Under the Banyan Tree
Walking through Waikiki, it is difficult finding interesting forms of life. Elephants and Komodo dragons live in the Honolulu Zoo, but they are not natives. Exploring a banyan tree's roots is like a child's dream. It is easy to see why many cultures consider banyans magical. In Hinduism the banyan represents eternal life. It is part of Indonesia's coat of arms--one tree with many roots. In the Philippines banyans are said to house dwarves and magical creatures--perhaps that is how Yoda got started. Even Robinson Crusoe made his home on a banyan tree.
As we have seen in a Redwood Cathedral, growing outward toward Space is as natural as an expanding Universe. From today's Honolulu Advertiser: The legislature passed Senate Bill 907, authorising funds for a state Space office. Already our Big Island has telescopes and volcanoes powered by a Black Hole First priority is a Pacific International Space Centre for Exploration. PISCES would have analog sites similiar to those operated by the Mars Society.
Despite its reputation as a green tropical paradise, Hawaii has many terrains resembling the Moon or Mars. To see those, you must get out of Waikiki! Our basaltic soil is extremely similiar to another planet, even the red colour. PISCES would be a place where astronauts and their equipment could be tested and trained. The first PISCES conference will be November 7-10 in Hilo. The Naniloa resort sits among the many trees of "Banyan Alley." Before that starts, I hope to be testing gear on Hawaii.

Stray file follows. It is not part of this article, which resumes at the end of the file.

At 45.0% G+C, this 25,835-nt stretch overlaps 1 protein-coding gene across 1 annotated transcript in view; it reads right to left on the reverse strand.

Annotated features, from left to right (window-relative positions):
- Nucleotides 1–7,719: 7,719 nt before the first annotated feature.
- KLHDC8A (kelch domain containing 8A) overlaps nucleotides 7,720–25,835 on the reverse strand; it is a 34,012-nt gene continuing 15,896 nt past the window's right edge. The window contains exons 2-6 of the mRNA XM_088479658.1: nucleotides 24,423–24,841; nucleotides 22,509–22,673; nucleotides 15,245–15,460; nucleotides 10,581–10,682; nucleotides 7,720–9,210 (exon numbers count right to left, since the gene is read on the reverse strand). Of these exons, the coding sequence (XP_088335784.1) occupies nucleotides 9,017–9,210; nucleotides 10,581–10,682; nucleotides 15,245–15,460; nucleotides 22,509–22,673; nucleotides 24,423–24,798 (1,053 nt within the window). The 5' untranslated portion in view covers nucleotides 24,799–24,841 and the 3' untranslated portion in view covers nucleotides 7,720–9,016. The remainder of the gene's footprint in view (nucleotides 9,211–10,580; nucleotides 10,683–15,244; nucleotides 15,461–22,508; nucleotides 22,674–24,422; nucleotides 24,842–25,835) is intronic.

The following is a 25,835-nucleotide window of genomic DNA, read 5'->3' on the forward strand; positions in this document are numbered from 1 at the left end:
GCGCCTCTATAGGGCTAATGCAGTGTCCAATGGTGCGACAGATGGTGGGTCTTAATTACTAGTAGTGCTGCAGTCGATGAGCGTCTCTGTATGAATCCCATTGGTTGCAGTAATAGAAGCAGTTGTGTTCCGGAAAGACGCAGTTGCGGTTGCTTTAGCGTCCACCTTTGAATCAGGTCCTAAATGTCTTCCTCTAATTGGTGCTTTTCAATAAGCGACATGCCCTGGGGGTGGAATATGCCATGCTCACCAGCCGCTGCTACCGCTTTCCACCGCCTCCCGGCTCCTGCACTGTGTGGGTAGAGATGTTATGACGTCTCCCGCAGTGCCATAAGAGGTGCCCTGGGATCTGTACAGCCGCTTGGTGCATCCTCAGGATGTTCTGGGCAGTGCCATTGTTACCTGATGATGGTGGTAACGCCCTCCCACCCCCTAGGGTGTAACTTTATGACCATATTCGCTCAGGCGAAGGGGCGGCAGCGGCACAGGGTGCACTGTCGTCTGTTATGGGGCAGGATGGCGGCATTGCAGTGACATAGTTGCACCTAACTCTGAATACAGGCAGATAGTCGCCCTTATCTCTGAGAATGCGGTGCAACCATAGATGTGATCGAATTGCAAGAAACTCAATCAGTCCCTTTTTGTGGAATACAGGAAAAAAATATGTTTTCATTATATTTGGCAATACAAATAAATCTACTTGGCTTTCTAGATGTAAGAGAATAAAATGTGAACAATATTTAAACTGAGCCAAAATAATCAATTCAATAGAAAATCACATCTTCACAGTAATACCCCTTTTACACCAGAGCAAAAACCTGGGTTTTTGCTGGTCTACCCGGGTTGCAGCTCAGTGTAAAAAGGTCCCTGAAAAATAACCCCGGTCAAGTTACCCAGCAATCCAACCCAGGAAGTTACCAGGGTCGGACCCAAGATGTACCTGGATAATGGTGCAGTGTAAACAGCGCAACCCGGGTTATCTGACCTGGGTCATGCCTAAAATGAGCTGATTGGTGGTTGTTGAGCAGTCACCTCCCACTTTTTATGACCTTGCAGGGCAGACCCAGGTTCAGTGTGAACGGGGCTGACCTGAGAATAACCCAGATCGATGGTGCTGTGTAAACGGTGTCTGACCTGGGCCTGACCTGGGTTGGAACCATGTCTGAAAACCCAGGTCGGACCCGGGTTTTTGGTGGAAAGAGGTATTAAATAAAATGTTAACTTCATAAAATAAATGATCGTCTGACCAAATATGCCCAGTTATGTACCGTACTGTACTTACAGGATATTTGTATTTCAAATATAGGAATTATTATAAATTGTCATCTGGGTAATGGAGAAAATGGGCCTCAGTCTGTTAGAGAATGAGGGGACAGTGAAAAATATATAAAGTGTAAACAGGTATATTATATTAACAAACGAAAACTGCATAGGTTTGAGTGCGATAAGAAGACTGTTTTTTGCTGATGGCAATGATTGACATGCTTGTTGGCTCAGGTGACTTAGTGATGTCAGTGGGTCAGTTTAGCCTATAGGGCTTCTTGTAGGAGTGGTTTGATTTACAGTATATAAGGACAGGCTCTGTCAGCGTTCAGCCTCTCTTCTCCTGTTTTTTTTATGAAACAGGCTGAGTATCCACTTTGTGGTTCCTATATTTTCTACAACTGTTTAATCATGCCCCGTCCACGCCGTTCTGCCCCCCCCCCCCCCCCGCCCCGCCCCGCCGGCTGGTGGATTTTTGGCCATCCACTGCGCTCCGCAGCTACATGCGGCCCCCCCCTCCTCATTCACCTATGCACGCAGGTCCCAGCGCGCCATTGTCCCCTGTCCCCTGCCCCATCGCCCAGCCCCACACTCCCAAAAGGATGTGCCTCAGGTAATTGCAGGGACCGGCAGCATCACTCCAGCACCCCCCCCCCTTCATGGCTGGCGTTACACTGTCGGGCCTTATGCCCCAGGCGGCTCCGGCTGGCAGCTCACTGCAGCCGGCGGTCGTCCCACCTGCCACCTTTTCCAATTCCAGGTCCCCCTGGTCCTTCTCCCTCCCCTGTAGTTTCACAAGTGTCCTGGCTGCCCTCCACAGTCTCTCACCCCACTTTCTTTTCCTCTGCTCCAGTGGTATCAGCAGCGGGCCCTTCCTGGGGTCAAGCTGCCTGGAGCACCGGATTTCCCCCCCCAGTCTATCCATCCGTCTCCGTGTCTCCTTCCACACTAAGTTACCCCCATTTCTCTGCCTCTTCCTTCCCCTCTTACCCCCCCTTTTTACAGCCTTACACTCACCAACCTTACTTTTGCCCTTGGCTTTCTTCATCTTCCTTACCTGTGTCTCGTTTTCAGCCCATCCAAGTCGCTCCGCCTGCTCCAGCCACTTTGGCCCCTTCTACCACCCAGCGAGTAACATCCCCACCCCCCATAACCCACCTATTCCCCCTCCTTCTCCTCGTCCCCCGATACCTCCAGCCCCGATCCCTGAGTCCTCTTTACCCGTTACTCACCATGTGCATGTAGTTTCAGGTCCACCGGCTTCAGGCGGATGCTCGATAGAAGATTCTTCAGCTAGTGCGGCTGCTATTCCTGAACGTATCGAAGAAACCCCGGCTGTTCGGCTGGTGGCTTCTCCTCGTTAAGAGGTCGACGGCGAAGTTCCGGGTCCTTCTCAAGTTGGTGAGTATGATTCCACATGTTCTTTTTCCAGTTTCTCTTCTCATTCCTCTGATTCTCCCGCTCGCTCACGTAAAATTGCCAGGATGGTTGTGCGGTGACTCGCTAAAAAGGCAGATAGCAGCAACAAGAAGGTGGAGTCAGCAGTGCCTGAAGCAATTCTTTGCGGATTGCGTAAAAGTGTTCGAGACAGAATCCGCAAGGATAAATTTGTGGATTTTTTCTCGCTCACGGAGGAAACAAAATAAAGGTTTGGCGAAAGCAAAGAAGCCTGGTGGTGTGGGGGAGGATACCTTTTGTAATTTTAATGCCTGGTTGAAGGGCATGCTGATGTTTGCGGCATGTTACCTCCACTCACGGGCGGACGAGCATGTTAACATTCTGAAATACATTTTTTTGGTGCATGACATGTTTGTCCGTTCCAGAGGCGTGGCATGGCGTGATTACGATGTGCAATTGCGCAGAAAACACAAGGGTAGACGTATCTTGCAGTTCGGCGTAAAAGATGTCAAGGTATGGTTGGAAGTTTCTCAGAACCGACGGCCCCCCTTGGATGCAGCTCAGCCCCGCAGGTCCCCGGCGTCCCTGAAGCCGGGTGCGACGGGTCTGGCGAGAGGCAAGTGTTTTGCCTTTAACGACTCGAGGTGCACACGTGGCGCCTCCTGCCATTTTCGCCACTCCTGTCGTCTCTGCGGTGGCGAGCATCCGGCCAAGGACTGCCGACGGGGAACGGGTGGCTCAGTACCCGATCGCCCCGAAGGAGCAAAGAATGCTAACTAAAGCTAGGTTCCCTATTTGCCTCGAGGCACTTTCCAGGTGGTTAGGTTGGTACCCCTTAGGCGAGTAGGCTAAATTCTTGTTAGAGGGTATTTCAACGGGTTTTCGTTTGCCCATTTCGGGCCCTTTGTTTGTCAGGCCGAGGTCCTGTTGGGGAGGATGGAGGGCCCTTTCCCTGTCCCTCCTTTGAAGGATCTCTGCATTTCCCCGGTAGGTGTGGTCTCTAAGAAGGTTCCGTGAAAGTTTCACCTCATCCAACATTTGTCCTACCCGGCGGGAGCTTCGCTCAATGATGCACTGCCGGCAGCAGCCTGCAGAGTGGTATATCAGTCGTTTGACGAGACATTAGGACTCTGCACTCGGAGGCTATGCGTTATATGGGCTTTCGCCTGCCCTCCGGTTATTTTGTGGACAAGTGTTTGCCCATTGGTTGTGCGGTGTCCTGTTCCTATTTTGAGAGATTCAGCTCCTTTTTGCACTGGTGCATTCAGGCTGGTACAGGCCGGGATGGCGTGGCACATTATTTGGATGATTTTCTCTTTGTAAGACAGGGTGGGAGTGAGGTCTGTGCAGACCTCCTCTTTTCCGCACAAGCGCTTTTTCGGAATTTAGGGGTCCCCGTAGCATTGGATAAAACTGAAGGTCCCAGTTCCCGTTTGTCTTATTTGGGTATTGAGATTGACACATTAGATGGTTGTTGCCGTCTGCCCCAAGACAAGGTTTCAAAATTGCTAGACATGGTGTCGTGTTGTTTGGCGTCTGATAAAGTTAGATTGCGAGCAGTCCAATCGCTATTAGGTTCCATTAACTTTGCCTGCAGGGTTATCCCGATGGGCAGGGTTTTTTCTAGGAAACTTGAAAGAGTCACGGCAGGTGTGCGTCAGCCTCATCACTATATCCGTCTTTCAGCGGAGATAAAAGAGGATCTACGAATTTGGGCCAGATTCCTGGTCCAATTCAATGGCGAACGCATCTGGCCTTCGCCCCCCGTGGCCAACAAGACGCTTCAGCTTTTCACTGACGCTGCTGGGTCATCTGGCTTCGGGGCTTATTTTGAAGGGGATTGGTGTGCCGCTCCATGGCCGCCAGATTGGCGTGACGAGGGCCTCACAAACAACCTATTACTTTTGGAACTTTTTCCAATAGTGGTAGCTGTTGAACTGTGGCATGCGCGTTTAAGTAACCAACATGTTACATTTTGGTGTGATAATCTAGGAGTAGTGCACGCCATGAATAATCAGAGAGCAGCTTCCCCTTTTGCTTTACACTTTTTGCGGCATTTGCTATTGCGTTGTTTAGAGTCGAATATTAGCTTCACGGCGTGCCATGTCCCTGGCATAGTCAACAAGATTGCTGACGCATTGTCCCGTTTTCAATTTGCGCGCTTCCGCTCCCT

Rocketplane Kistler has made noises about staging Space tourism out of Hawaii. We already have the tourists. Wandering in Waikiki today one sees advertisements for helicopter, sail, whale, scuba, snuba and submarine tours. Adding spaceflight to the resort menu would not be a big stretch. Imagine calling the concierge for a trip into Space!
At the Chelsea Flower Show, a Gold Medal for Best Show Garden was won by this Mars garden. Designer Sarah Eberle intended it for a dome on Mars, with red rocks from Scotland. 600 Days With Bradstone is the result of 8 years of thought, consultations with ESA experts and a final 2 weeks of 15-hour days. "I tell my daughters never to stop dreaming," Eberle says, "because sometimes your dreams really do come true."